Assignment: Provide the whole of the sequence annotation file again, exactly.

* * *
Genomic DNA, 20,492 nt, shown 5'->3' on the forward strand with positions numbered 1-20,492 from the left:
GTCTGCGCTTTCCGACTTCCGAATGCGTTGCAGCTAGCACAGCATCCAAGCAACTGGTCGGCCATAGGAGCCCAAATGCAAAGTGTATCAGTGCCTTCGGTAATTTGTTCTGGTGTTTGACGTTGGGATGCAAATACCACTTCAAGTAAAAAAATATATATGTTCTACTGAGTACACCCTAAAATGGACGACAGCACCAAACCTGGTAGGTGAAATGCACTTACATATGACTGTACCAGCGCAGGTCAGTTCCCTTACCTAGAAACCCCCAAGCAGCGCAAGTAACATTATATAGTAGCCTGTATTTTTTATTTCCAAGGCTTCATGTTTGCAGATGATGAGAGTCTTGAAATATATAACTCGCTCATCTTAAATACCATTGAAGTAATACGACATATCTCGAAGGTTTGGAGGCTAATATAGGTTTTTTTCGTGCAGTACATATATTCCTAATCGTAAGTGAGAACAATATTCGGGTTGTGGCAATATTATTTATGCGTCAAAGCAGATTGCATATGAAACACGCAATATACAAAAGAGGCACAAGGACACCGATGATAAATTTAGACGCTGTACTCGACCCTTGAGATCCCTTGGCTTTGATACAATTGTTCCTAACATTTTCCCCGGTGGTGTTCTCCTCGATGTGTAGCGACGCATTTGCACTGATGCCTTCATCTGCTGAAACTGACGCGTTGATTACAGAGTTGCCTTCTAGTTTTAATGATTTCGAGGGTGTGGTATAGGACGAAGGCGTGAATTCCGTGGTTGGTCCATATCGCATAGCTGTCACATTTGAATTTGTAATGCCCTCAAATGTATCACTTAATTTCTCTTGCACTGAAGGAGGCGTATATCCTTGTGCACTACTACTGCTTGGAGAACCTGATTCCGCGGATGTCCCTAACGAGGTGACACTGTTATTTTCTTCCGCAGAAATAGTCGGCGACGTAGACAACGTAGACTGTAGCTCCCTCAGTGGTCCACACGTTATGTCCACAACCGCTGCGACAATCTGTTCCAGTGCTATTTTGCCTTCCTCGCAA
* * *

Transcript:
Genomic DNA, 20,492 nt, shown 5'->3' on the forward strand with positions numbered 1-20,492 from the left:
GTCTGCGCTTTCCGACTTCCGAATGCGTTGCAGCTAGCACAGCATCCAAGCAACTGGTCGGCCATAGGAGCCCAAATGCAAAGTGTATCAGTGCCTTCGGTAATTTGTTCTGGTGTTTGACGTTGGGATGCAAATACCACTTCAAGTAAAAAAATATATATGTTCTACTGAGTACACCCTAAAATGGACGACAGCACCAAACCTGGTAGGTGAAATGCACTTACATATGACTGTACCAGCGCAGGTCAGTTCCCTTACCTAGAAACCCCCAAGCAGCGCAAGTAACATTATATAGTAGCCTGTATTTTTTATTTCCAAGGCTTCATGTTTGCAGATGATGAGAGTCTTGAAATATATAACTCGCTCATCTTAAATACCATTGAAGTAATACGACATATCTCGAAGGTTTGGAGGCTAATATAGGTTTTTTTCGTGCAGTACATATATTCCTAATCGTAAGTGAGAACAATATTCGGGTTGTGGCAATATTATTTATGCGTCAAAGCAGATTGCATATGAAACACGCAATATACAAAAGAGGCACAAGGACACCGATGATAAATTTAGACGCTGTACTCGACCCTTGAGATCCCTTGGCTTTGATACAATTGTTCCTAACATTTTCCCCGGTGGTGTTCTCCTCGATGTGTAGCGACGCATTTGCACTGATGCCTTCATCTGCTGAAACTGACGCGTTGATTACAGAGTTGCCTTCTAGTTTTAATGATTTCGAGGGTGTGGTATAGGACGAAGGCGTGAATTCCGTGGTTGGTCCATATCGCATAGCTGTCACATTTGAATTTGTAATGCCCTCAAATGTATCACTTAATTTCTCTTGCACTGAAGGAGGCGTATATCCTTGTGCACTACTACTGCTTGGAGAACCTGATTCCGCGGATGTCCCTAACGAGGTGACACTGTTATTTTCTTCCGCAGAAATAGTCGGCGACGTAGACAACGTAGACTGTAGCTCCCTCAGTGGTCCACACGTTATGTCCACAACCGCTGCGACAATCTGTTCCAGTGCTATTTTGCCTTCCTCGCAA